To protect your artwork from future damage, it is important to correctly store it to stop the chances of deterioration. Guarding against environmental conditions is vital.


Artwork should not be exposed to excessive heat or dampness. The storage area should be well-ventilated and away from draughts and heat sources such as fires and radiators. Humidity can cause mould to grow, so making sure that the space allows for air to be properly circulated will prevent humidity build-up. Humidity can lead to many problems, including staining the paper, ink being blurred and the weakening of adhesives.

Heat sources

Artwork should not be kept near heat sources such as fires and radiators. Heat can cause the paint to become soft and start to peel, and lead to blistering and burns on the surface of the artwork.


Ensure that your painting is not in the path of direct sunlight or overhead lighting. Too much light can fade artwork. Having a non-specialised light beaming onto your artwork can also become a source of heat for your painting. It’s best to contact a lighting specialist who will be able to provide more information on the LED specific lights that will compliment your artwork, without causing any damage.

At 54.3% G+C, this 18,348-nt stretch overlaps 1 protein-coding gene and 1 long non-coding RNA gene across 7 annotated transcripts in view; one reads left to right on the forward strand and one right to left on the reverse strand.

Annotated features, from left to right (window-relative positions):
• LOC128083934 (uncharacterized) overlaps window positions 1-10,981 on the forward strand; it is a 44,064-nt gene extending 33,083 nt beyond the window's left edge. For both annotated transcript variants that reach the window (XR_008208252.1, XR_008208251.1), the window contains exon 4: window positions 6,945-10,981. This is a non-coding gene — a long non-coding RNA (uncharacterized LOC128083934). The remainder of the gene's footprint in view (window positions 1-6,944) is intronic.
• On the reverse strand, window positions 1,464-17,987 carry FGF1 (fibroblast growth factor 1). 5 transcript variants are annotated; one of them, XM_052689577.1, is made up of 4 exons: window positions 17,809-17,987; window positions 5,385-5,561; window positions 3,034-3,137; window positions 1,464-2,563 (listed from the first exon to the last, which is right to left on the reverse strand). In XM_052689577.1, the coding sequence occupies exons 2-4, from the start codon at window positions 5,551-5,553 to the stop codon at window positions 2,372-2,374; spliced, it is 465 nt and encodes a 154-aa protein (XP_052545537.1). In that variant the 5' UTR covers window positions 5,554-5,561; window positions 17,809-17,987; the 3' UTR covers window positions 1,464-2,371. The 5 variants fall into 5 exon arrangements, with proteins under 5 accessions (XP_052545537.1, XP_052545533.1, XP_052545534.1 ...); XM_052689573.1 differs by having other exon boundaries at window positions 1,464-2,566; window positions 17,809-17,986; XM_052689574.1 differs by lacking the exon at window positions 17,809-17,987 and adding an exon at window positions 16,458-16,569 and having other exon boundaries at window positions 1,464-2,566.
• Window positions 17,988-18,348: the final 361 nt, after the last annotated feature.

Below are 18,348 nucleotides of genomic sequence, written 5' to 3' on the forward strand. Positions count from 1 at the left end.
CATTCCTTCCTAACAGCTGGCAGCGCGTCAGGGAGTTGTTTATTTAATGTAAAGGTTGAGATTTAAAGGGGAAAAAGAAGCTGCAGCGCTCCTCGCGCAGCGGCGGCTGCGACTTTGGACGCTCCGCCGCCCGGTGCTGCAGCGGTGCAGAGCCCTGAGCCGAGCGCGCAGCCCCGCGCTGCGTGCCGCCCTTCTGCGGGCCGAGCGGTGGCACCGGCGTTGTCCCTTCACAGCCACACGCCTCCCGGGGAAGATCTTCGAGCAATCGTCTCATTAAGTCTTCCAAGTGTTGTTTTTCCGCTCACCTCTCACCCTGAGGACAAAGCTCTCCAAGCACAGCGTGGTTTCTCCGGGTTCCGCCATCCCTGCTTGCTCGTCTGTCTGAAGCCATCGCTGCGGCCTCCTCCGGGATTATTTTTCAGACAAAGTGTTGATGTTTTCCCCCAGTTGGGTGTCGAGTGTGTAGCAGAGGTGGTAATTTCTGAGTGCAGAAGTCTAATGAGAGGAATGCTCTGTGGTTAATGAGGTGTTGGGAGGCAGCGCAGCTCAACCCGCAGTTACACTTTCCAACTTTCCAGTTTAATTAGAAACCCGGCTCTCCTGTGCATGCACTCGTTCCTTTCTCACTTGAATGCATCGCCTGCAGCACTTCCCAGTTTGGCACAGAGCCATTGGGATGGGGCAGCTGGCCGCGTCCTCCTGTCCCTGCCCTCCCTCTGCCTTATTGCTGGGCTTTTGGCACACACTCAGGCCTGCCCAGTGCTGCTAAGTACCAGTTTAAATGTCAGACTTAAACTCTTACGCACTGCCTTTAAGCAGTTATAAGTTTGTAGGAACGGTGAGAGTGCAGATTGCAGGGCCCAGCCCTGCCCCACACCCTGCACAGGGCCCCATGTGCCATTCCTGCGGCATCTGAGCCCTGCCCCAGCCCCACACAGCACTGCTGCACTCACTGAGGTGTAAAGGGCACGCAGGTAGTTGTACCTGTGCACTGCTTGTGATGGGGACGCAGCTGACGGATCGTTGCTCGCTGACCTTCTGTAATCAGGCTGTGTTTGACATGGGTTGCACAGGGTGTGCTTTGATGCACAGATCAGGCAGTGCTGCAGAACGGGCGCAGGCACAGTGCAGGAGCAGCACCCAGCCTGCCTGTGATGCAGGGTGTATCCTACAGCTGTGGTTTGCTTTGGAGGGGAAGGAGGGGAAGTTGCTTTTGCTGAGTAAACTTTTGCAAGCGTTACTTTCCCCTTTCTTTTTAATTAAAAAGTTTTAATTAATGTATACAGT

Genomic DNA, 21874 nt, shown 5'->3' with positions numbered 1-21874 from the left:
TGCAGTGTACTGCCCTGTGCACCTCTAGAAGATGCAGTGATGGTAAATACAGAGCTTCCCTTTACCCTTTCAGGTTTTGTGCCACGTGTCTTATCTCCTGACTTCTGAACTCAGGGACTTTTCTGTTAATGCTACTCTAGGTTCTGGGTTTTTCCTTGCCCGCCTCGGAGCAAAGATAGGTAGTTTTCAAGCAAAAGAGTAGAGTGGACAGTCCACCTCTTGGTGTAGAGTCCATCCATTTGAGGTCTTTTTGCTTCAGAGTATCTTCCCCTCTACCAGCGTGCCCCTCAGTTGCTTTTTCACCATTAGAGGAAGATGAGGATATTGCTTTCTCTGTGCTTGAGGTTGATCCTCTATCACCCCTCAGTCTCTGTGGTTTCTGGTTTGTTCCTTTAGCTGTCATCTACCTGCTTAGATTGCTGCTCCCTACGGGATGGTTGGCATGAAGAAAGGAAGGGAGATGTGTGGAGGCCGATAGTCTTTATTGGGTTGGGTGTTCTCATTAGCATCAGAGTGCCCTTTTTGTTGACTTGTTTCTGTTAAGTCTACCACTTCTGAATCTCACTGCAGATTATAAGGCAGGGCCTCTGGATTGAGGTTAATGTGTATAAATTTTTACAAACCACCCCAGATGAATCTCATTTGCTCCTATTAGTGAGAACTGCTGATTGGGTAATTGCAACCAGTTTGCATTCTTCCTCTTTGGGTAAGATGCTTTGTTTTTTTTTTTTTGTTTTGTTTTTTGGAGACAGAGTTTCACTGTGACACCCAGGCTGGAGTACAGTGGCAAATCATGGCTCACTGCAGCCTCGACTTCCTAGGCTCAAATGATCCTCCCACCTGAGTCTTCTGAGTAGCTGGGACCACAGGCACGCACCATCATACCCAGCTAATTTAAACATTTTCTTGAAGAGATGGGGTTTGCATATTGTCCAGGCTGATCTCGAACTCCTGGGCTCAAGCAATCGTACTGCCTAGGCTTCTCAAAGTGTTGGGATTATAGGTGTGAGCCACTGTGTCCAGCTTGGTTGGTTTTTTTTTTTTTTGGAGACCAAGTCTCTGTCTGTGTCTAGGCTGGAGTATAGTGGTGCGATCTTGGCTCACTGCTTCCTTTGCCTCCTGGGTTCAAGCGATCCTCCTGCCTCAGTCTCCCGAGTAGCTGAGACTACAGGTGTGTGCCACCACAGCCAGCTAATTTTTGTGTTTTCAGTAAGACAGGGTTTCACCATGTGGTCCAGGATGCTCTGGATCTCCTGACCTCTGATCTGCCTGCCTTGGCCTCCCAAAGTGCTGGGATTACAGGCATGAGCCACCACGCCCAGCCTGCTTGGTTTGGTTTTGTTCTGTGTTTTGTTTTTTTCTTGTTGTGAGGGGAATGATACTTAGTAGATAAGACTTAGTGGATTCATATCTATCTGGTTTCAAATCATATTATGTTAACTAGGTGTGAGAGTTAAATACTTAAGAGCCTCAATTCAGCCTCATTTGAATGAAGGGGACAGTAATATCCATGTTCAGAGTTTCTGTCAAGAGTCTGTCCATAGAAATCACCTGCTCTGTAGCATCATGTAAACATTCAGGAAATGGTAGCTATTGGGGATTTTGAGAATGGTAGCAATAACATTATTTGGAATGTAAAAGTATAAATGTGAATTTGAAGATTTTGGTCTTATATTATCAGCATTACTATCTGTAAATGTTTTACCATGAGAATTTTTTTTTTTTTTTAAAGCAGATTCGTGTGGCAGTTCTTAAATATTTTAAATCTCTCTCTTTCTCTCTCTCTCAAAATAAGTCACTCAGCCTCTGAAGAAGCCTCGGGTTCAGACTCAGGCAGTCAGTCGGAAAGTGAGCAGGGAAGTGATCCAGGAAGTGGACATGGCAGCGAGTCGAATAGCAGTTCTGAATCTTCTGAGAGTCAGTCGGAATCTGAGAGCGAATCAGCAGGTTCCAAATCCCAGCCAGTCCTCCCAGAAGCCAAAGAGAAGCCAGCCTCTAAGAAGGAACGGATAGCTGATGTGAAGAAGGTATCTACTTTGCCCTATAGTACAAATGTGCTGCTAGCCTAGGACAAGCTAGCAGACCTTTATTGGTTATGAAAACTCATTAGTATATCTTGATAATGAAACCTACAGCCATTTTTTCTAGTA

Dark spaces

If the environment is too dark, however, this can also present problems. Storing your artwork in an attic or basement, most likely in damp and dry conditions will cause damage. Some insects, such as silverfish and termites, thrive in damp and dark environments and by ingesting paper.

Walls and floors

It is best not to hang your artwork on external and concrete walls, as they can absorb dampness. Likewise, resting a painting on the floor is damaging. As well as being more liable to be accidentally knocked or stood on, dampness from a concrete floor can also seep in.

Clear space

Any toxic substances, solvents or paint products should not be stored near your artwork. It is important to keep the area around your artwork accessible and uncluttered, to prevent damage from dust and dirt.